Sovay Berriman’s Entertaining at the Dust Lounge is currently at the Exeter Phoenix Gallery, and she is giving a talk about her work and practice at the gallery tomorrow (Saturday, April 24). We caught up with her beforehand to find out her work, which considers collective imagination, optimism and symbolism
Your influences include ‘movie sets from 1930s Hollywood musicals, science fiction, entertainment lounge decor and the social environments created by civic planning’. How do you reconcile the diverse nature of these influences and is there a common strand running through them?
I suppose I don’t think of it as reconciling the differences but more considering the elements of those things that interest me, and, there are similarities to be found. Moderne (latterly known as Art Deco) had a very futurist feel, it’s geometrics and clean lines were inspired by growing mass-production and the finish that mechanical production made; it’s only a small step away from machines being used by humans to them being able to power themselves, and very quickly you have sci-fi.
My interest in civic planning and social environments is inline with the stage sets, how the dancers are choreographed to move with and around the set and how urban planners and architects envisage the public’s use of any space they are producing. There are also similarities with curating an exhibition or producing an installation, again there is the consideration, or not, of people moving about a space.
You’re work takes reference to a Golden Age of cinema. Are those ideas of escapism and facade more, or less relevant today?
I think they’ll always be relevant. What excites me is our collective imagination, whatever we have, as a species almost, we still envisage and imagine more.
It is also our imagination that gets us through hard times. The depression era musicals offered a distraction from everyday hardships, and encouraged an attitude of working through the hardship to find a better place. I find this kind of positive attitude inspirational.
The title of your work, Entertaining at the Dust Lounge, brings to mind the line, ‘I will show you fear in a handful of dust’ from TS Eliot’s Waste Land. How far does your work strip back optimism?
I’m not quite sure what you mean by strip back. I think the line from The Waste Land that you mention talks about fear with regard to the immenseness of the universe and the smallness of us as individuals within it. I don’t consider this unoptimistic, rather scary in its awesomeness. In an Edmund Burke kind of way. I don’t think the work in general lacks optimism, but it does seek a fuller picture of the state of things, this picture can appear quite doom-like, but it holds much potential; to see that potential and walk towards it takes, I think, an optimism.
In your new body of work ‘symbolic motifs have been repeatedly reworked’, what are these symbols, and how important are symbolic motifs in mass culture, such as Hollywood musical music sets?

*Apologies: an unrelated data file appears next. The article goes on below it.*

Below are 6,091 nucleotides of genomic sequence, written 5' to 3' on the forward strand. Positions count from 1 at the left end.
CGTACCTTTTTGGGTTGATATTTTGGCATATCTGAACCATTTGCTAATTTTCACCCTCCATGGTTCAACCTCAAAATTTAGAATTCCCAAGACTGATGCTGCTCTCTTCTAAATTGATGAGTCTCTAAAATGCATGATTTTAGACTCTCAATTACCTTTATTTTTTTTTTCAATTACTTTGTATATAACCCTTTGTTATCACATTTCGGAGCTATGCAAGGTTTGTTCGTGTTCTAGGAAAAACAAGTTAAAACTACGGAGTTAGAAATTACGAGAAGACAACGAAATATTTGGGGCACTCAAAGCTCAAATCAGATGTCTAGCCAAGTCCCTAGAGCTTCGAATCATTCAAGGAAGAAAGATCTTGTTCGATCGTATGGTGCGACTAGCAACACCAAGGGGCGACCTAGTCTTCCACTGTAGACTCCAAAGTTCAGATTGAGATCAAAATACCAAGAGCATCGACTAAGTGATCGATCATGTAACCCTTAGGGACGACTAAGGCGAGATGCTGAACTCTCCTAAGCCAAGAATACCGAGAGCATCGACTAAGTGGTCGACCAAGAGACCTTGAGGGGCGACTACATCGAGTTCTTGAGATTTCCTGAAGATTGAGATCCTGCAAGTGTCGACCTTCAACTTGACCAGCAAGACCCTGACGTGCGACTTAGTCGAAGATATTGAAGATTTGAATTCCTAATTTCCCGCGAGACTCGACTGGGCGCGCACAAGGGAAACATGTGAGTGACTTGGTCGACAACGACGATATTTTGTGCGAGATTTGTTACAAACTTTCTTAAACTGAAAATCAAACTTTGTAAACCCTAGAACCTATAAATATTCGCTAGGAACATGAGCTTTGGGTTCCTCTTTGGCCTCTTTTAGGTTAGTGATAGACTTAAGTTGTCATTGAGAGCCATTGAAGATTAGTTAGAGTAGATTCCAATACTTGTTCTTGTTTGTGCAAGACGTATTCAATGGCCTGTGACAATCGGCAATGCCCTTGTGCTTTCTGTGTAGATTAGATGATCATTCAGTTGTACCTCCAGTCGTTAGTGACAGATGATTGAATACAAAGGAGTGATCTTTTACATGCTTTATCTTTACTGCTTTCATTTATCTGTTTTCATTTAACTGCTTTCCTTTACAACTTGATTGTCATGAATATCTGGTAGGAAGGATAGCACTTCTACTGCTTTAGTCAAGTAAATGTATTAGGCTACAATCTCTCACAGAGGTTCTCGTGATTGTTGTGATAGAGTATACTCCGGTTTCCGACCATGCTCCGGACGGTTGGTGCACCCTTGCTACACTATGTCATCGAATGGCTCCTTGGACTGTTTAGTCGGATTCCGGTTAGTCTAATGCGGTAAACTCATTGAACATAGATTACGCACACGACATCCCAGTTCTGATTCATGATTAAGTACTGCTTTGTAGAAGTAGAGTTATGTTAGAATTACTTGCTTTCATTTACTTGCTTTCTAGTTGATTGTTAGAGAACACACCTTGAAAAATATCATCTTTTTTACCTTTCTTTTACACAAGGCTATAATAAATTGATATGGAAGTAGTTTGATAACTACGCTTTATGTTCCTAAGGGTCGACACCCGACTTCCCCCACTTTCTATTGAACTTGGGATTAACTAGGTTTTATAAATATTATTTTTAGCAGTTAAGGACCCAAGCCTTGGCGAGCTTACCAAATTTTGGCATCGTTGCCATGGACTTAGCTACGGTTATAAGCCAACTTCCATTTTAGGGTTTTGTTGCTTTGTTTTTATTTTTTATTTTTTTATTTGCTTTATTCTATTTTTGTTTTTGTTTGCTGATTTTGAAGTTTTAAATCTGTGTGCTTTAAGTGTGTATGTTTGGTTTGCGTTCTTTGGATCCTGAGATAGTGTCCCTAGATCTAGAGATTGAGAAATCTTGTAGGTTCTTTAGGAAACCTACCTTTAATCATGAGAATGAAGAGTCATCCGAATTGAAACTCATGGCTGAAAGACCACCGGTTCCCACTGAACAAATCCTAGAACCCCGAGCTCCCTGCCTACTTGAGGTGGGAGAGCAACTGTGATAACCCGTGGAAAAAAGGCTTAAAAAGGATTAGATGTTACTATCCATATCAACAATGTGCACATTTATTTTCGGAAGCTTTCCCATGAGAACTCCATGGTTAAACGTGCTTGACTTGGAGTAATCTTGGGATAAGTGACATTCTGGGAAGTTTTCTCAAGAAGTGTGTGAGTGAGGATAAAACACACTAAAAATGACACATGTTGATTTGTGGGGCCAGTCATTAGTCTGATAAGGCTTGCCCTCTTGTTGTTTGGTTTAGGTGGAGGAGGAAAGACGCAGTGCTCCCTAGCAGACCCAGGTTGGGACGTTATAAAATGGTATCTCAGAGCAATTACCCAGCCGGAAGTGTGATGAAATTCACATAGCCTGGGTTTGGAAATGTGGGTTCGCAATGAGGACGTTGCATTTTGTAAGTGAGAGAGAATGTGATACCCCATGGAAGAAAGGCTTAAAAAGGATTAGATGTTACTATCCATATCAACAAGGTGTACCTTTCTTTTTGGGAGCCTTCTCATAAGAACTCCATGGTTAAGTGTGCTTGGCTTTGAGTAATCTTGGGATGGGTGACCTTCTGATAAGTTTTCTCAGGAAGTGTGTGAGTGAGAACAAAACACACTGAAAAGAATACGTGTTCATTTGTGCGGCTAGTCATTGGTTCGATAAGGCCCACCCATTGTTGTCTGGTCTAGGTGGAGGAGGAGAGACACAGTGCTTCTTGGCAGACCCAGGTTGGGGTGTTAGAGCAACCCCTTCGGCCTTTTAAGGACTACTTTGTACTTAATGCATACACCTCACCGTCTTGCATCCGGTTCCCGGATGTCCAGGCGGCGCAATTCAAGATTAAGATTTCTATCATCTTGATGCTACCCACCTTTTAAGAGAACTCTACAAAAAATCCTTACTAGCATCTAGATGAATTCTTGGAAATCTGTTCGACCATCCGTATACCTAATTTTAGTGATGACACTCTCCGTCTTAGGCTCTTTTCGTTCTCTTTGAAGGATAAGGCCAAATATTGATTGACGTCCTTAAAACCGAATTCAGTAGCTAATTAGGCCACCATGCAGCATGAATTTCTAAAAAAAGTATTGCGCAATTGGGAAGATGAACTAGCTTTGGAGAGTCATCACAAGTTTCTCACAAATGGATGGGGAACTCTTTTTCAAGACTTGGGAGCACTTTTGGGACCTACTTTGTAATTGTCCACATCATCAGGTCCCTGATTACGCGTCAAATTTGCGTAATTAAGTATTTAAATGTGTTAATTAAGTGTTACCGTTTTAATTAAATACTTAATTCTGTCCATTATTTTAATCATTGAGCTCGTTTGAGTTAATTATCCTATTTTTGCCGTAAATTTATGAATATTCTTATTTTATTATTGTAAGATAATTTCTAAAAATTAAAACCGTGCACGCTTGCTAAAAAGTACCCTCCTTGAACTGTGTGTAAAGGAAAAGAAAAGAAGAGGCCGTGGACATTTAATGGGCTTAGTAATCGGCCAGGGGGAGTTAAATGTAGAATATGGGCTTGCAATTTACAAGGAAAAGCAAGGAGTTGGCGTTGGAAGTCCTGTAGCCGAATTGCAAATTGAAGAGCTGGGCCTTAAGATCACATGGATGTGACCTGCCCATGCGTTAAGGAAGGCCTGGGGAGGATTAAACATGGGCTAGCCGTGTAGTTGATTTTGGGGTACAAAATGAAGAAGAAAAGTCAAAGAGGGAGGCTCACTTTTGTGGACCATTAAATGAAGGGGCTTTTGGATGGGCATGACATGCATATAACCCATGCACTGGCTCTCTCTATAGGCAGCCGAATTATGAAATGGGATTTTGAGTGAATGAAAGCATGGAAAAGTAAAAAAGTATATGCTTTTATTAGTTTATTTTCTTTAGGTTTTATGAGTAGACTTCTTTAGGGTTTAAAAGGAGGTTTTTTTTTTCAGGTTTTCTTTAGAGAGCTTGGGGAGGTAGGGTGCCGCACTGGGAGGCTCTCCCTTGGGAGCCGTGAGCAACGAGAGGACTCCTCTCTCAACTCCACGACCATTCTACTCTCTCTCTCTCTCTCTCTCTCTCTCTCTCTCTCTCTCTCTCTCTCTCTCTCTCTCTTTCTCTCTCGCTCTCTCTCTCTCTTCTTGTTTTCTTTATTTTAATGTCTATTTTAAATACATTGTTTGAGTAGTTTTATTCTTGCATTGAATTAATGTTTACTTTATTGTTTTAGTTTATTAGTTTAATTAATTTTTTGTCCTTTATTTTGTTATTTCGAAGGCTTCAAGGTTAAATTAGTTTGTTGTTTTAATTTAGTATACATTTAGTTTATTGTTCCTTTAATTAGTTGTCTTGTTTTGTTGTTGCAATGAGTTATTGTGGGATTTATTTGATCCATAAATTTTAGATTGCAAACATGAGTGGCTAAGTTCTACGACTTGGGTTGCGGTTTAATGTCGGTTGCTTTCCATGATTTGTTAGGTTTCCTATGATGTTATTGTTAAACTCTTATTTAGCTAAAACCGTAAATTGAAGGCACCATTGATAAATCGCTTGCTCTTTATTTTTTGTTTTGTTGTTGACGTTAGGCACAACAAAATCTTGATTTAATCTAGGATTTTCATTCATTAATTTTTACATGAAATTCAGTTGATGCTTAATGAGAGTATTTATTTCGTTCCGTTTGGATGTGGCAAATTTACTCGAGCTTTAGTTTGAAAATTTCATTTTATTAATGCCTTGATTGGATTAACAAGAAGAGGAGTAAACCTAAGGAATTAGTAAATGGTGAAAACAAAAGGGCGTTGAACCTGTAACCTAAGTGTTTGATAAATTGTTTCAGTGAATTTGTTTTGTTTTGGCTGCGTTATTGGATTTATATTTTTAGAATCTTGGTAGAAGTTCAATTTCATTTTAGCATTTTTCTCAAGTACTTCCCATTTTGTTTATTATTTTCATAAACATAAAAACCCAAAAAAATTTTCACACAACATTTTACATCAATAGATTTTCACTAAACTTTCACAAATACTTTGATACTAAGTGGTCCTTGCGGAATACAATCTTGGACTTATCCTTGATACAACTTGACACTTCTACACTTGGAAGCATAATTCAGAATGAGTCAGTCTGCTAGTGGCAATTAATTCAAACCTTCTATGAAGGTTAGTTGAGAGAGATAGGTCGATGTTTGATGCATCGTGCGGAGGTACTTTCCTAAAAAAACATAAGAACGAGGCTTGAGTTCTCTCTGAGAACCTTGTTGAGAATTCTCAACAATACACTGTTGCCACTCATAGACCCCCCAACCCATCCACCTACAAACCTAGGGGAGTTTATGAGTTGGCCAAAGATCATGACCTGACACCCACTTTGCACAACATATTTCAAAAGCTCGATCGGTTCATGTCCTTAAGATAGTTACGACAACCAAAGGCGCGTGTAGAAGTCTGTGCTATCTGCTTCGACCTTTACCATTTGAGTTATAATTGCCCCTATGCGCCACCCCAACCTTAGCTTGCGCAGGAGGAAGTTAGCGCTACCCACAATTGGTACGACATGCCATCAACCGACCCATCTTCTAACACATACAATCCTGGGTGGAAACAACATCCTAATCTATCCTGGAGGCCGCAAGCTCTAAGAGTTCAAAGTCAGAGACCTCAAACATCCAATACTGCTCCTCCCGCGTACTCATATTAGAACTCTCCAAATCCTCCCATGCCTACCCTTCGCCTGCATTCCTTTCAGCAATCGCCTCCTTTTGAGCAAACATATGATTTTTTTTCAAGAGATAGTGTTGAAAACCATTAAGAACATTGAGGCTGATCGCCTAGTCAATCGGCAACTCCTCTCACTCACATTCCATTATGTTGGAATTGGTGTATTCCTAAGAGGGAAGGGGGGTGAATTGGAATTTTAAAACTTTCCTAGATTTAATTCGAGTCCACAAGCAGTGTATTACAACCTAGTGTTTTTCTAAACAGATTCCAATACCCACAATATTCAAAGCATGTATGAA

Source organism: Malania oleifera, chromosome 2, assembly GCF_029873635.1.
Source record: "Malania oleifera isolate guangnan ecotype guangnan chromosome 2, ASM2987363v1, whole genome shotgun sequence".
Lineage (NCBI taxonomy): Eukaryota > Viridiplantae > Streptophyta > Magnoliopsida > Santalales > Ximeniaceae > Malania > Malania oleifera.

I’m afraid I don’t have the knowledge to answer the latter part of your question. The symbols that I have been working with recently and that are part of the ancestry of this show developed over a period of time from existing forms and ideas that I had been working with over many years. I began with the Symbol that I use for Symbol Archive. They then grew into the symbols found in Cabin Tactics, the piece I made for North Cabin. I’m interested in them as drawings and compositions on a page, but also for their enigmatic quality. They suggest a communication of something, but unless you have the means of deciphering the sign it means nothing, or something entirely different. Again it’s the potential of this communication that is intriguing, the possibilities of what it may hold.
How they are presented also affects their meaning/reading. I’ve made some into limited edition badges, these can be seen as an emblem for an elitist members club simply because of the form of presentation and that there’s a limited amount of them. However, the reasons behind this may also be that I only had the budget for a certain amount and that they’re a good promotional tool.
How does Entertaining at the Dust Lounge fit into your body of work?
If I see the work I’ve been producing over the past few years as almost an epic written in chapters and presented in volumns, then Entertaining at the Dust Lounge is a mid point. It is the culmination of some ideas and production methods, and the beginning of others. My practice is ongoing in its research, one discovery or answer leads to the next question.
Is there anything you’d like to add?
Just thank you for some interesting questions.
Sovay Berriman, many thanks
(Image: Cruise Lounge, 2010, pencil on paper, by Sovay Berriman)
• Entertaining at the Dust Lounge is at the Exeter Phoenix Gallery until Sunday, May 2
There will be an artist’s talk with Soavy Berrimen where she will discuss the exhibition and her practice at the Exeter Phoenix on Saturday, April 24 at 2.30pm
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